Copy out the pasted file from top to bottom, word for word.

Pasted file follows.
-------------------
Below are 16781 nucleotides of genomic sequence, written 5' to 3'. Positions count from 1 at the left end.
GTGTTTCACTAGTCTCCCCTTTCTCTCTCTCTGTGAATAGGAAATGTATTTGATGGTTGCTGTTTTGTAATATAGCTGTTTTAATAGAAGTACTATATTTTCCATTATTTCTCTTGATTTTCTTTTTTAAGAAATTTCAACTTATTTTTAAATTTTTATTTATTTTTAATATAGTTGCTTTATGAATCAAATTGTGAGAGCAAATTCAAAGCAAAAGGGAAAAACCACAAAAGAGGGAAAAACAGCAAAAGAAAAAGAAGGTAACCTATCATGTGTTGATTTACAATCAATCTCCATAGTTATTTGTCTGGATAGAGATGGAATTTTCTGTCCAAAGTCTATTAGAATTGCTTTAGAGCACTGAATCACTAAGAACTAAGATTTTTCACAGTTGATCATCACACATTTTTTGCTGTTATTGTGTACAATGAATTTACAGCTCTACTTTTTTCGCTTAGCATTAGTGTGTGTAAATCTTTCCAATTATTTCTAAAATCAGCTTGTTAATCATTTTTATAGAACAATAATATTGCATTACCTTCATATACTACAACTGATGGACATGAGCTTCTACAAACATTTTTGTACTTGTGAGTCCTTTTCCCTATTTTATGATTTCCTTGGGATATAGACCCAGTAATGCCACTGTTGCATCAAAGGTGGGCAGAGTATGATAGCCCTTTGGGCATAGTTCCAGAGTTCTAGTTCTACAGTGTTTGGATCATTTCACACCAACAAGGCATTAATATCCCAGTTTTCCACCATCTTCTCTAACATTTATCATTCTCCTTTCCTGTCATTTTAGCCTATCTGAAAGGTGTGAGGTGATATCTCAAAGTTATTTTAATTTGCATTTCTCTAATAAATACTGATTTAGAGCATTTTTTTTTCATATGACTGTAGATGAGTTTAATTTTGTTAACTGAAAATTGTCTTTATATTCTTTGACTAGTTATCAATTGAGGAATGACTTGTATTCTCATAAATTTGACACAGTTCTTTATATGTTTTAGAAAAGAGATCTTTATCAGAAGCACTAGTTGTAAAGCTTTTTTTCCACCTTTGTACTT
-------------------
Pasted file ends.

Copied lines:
Below are 16781 nucleotides of genomic sequence, written 5' to 3'. Positions count from 1 at the left end.
GTGTTTCACTAGTCTCCCCTTTCTCTCTCTCTGTGAATAGGAAATGTATTTGATGGTTGCTGTTTTGTAATATAGCTGTTTTAATAGAAGTACTATATTTTCCATTATTTCTCTTGATTTTCTTTTTTAAGAAATTTCAACTTATTTTTAAATTTTTATTTATTTTTAATATAGTTGCTTTATGAATCAAATTGTGAGAGCAAATTCAAAGCAAAAGGGAAAAACCACAAAAGAGGGAAAAACAGCAAAAGAAAAAGAAGGTAACCTATCATGTGTTGATTTACAATCAATCTCCATAGTTATTTGTCTGGATAGAGATGGAATTTTCTGTCCAAAGTCTATTAGAATTGCTTTAGAGCACTGAATCACTAAGAACTAAGATTTTTCACAGTTGATCATCACACATTTTTTGCTGTTATTGTGTACAATGAATTTACAGCTCTACTTTTTTCGCTTAGCATTAGTGTGTGTAAATCTTTCCAATTATTTCTAAAATCAGCTTGTTAATCATTTTTATAGAACAATAATATTGCATTACCTTCATATACTACAACTGATGGACATGAGCTTCTACAAACATTTTTGTACTTGTGAGTCCTTTTCCCTATTTTATGATTTCCTTGGGATATAGACCCAGTAATGCCACTGTTGCATCAAAGGTGGGCAGAGTATGATAGCCCTTTGGGCATAGTTCCAGAGTTCTAGTTCTACAGTGTTTGGATCATTTCACACCAACAAGGCATTAATATCCCAGTTTTCCACCATCTTCTCTAACATTTATCATTCTCCTTTCCTGTCATTTTAGCCTATCTGAAAGGTGTGAGGTGATATCTCAAAGTTATTTTAATTTGCATTTCTCTAATAAATACTGATTTAGAGCATTTTTTTTTCATATGACTGTAGATGAGTTTAATTTTGTTAACTGAAAATTGTCTTTATATTCTTTGACTAGTTATCAATTGAGGAATGACTTGTATTCTCATAAATTTGACACAGTTCTTTATATGTTTTAGAAAAGAGATCTTTATCAGAAGCACTAGTTGTAAAGCTTTTTTTCCACCTTTGTACTT